Listen up, kids. Next time you think science is boring, consider how Thaddeus McRae spent two years of his life: namely, chasing squirrels around the University of Miami campus with a remote-controlled cat on wheels and gliders painted to look like hawks.
"We had some very interesting interactions," McRae says. "We had people come up and ask, 'What are you staring at through the telescope? An endangered animal?' When we told them we were watching squirrels, they'd slowly back away."
Don't worry — McRae is not simply a better-equipped version of the old lady who obsessively feeds arboreal rodents.
In fact, his research led to a recently published paper in the scientific journal Behavior with a surprising conclusion: Your average urban squirrel uses a complex combination of squeaks and tail movements to warn his companions about specific threats coming from air or land.
As a kid wandering around forests in his native Michigan, McRae became fascinated with how animals interacted and turned that obsession into a scientific career in behavioral ecology.
He moved to Miami in 2005 to study at UM and planned a research project in Kenya for his doctoral thesis. But when a violent election conflict erupted in Nairobi in 2007, he had to come up with a new game plan.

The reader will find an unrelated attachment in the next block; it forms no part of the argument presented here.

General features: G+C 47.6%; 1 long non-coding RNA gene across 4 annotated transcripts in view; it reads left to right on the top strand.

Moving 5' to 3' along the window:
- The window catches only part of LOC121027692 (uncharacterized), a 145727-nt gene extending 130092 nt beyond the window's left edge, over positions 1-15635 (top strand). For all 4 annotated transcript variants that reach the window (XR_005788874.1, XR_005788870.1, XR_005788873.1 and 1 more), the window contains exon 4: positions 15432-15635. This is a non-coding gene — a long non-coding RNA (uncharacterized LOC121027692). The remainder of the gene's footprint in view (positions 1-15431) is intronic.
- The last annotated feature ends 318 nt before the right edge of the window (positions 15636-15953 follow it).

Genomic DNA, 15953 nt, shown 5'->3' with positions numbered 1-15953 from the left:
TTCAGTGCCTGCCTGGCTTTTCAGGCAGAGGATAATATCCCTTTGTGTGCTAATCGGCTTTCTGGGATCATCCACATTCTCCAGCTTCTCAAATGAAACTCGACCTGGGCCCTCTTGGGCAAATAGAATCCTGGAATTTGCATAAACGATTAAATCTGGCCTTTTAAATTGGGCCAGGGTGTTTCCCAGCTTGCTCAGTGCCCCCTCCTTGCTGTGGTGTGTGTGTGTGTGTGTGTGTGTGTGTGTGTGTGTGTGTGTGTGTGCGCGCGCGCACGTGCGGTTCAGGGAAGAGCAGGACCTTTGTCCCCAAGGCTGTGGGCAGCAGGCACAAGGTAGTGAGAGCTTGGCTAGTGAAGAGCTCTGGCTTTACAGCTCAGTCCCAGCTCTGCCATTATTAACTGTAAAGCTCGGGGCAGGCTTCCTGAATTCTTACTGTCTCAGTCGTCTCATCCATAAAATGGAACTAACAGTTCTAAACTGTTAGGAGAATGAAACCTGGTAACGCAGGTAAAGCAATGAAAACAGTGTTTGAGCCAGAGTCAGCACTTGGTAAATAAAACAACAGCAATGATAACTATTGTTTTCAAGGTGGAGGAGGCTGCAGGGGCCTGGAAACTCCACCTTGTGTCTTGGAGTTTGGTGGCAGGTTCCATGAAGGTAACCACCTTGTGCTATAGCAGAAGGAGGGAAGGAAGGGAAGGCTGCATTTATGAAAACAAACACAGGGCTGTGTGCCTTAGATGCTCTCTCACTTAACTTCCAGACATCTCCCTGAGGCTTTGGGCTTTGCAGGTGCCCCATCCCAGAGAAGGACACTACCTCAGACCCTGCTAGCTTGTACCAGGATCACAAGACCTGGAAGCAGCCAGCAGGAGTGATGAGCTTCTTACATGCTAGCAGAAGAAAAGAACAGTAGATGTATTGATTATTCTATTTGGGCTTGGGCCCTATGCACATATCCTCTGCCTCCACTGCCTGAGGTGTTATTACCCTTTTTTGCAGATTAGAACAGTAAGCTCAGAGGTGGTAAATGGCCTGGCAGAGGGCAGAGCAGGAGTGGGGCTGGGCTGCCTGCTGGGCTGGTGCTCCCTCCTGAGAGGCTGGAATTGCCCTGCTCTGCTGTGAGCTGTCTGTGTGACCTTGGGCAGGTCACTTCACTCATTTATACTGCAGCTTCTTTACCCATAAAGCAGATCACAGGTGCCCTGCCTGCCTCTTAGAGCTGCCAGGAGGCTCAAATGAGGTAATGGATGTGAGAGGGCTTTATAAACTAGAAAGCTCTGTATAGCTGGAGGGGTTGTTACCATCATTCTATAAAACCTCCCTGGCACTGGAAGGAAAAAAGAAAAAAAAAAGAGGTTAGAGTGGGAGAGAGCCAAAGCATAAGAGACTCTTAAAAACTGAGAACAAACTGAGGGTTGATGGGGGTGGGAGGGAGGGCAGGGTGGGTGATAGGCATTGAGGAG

That's when he brainstormed with Steven Green, his doctoral mentor at UM: Why not study the army of squirrels right on campus? "It had some big advantages as an urban system," McRae says. "For one thing, the squirrels are already habituated to humans, so you don't have to control that factor."
McRae wanted to answer a simple question: Do squirrels use different signals depending upon different types of threat? To find out, he and Green cooked up an ingenious study.
First, they built a life-like cat on remote-controlled wheels and painted some gliders to look like hawks. Then they sicced the fake predators on the campus squirrels and recorded how they reacted. (As a control, they mounted a red ball on wheels and ran it at the squirrels to elicit a more general alarm sound.)
Turns out the critters have three distinct warning sounds: the "kuk," a short bark; the "quaa," a longer squeal; and the "moan," a whistling sound. They also twitch their tails in regularly repeated patterns.
From the reams of data they collected, McRae and Green found a strong correlation between some of the sounds and the type of predator. "Whereas previous studies did a lot of work with vocalization in species, this one also used the tail signals," McRae says. "By looking at them together, you can much more accurately predict the type of predator."
What the scientists don't know yet is the purpose of the signals: Are they meant to warn other squirrels whether to flee up a tree away from cats or down to escape hawks? Or do the specific sounds scare off specific predators?
McRae is already planning a follow-up study on campus to find out. So if you're in Coral Gables and see a robotic cat zipping toward some frantic squirrels, don't freak out.
"I did get some really funny looks at the remote-controlled cat," he says. "I had to reassure [people] it was not a real cat strapped to a remote-controlled car."